Yosenabe is a Japanese hot pot dish made with dashi, vegetables, tofu, seafood, and noodles in a nabe, which is a Japanese pot. When the pot is made out of clay, it’s referred to as Donabe, when the pot is made out of cast iron, it’s referred to Tetsunabe (Tetsu = Iron, as in Tetsuo, the Iron Man). There are other types of Nabe dishes in Japanese cooking, but the Yosenabe is one of the most popular and ubiquitous ones. The dish is very easy to make, but time consuming in the preparation of the various type of ingredients in the Nabe. There is no set list of what ingredients you should put in a yosenabe, which makes the dish is very adaptable to your own taste.

I have a Korean Clay pot that I use for Soondubu, which can double as a Donabe. If you don’t have a clay pot, you can substitute a regular pot.

The soup base for my yosenabe is dashi, a broth made out of kombu (dried kelp) and shaved bonito (dried, smoked, fermented skipjack tuna). The kelp is soaked in water in a stockpot for 30 minutes, then brought to a boil. I added a couple of dried shiitake mushrooms to my broth as well. If you don’t have access to fresh shiitake mushrooms, you can substitute the hydrated dried shiitake mushrooms.

As soon as the water boils, the seaweed is removed and the bonito shavings are stirred in. Once the water reboils (which will be very quickly), the heat is turned down, and the broth is simmered for about 5 minutes.

The stockpot is removed from heat, and the stock allowed to steep for 15 minutes. The liquid is then passed through a sieve, taking care not to press on the bonito flakes as it will make the broth cloudy. The dashi should be a golden, clear color. It is set aside until ready to be used. If you do not have access to bonito or kelp, or don’t have the time to make the dashi, you can buy dashi bouillons at Asian supermarkets.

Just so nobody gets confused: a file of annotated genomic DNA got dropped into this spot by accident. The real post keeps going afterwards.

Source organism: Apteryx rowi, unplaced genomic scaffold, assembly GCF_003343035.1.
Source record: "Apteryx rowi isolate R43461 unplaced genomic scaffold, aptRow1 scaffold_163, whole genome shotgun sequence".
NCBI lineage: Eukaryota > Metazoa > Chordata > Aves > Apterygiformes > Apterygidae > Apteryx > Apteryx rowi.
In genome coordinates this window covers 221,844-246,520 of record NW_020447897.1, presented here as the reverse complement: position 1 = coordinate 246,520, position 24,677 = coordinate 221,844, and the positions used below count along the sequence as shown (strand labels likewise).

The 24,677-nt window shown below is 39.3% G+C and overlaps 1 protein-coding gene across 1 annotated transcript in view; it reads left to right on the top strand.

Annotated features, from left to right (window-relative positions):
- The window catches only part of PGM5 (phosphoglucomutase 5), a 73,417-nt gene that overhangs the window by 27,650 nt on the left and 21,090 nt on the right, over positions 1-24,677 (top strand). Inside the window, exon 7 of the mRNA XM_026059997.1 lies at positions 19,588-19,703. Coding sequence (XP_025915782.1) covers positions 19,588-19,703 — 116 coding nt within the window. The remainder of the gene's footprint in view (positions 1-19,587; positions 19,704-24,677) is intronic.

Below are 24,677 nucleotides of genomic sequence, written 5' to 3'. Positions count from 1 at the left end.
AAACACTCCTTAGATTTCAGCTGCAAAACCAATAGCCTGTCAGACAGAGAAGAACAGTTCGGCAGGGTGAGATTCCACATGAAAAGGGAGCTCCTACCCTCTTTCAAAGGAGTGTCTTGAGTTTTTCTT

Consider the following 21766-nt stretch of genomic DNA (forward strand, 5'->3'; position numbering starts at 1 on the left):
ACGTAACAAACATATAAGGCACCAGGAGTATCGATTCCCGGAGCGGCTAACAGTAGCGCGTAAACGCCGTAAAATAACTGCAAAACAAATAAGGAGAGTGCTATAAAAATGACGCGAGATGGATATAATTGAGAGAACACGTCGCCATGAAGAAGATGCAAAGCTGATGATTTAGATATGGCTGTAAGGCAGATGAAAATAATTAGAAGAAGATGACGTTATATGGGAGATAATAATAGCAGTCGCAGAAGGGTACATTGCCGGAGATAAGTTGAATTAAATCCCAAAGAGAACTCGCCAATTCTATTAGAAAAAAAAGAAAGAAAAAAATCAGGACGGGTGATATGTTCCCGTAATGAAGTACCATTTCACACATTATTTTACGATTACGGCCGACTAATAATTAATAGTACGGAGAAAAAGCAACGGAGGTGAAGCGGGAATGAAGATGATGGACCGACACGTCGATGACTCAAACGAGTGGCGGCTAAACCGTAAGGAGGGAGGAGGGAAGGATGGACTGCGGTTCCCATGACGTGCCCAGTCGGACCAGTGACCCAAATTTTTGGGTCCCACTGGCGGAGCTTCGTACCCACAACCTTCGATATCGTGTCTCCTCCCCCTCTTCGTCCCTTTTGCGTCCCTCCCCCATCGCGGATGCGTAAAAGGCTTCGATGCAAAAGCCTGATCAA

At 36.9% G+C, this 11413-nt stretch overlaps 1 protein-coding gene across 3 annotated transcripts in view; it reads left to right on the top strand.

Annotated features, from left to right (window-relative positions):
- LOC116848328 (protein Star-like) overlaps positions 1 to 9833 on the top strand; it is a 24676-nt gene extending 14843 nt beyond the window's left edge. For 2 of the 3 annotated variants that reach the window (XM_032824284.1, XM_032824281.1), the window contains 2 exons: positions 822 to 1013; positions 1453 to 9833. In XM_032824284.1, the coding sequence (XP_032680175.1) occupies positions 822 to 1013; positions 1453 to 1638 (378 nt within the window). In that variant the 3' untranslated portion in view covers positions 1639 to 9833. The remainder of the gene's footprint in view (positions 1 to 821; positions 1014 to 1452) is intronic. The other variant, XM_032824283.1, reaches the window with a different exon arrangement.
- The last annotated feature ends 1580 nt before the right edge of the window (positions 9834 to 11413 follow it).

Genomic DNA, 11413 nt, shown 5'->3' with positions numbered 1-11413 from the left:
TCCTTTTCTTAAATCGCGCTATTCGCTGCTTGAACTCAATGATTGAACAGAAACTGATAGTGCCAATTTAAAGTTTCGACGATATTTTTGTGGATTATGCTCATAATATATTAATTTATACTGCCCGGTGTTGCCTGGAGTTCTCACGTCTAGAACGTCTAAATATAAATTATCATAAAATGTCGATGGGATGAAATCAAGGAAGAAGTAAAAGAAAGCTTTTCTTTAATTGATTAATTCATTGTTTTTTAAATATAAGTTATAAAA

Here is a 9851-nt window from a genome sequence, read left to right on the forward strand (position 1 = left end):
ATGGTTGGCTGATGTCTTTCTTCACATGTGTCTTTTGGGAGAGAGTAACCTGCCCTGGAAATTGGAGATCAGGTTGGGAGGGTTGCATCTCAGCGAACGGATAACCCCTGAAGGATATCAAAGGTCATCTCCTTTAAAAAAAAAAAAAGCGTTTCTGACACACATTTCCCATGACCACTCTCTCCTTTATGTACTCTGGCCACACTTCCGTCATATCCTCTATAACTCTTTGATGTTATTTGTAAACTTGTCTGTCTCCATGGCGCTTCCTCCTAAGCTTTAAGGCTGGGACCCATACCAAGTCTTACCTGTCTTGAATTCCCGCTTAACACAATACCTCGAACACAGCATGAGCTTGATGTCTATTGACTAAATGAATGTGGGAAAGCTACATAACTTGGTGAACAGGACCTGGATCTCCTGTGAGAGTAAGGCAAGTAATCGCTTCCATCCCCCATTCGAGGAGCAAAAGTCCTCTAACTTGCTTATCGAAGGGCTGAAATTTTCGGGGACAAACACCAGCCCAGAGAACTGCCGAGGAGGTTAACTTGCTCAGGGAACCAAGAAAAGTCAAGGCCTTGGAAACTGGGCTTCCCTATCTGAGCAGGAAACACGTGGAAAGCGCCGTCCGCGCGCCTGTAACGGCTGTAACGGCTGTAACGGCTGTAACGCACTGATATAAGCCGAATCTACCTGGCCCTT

For the ingredients in my nabe, I picked cellophane noodles (soaked for 15 minutes in water, then drained), napa cabbage, tofu, carrots, scallions, and for the seafood, I used scallops, manila clams, shrimp, red snapper. I was going to use chicken thighs in the nabe, but last minute I decided to make a different dish with it.

To assemble the donabe, the cabbage is layered on the bottom layer.

Then topped with the cellophane noodles, the tofu, and the shiitake mushrooms.

The rest of the vegetables and the seafood are layered on top of the tofu and the mushrooms in a neat fashion. Mirin and light soy sauce are added to the dashi, and the broth is poured on top of the ingredients.

The donabe is slowly brought to a boil. If you are using clams, you want to make sure they all open before the broth is done.

My finished yosenabe looks a mess, becuase I was poking around, trying to make sure all the clams were open, but it still tasted delicious!!! Even though it’s a hot soupy dish, the fish, tofu, and veggies make it a very light and healthy dish that can be enjoyed year round.

Yosenabe Recipe: http://rasamalaysia.com/nabe-yosenabe-japanese-hotpot/

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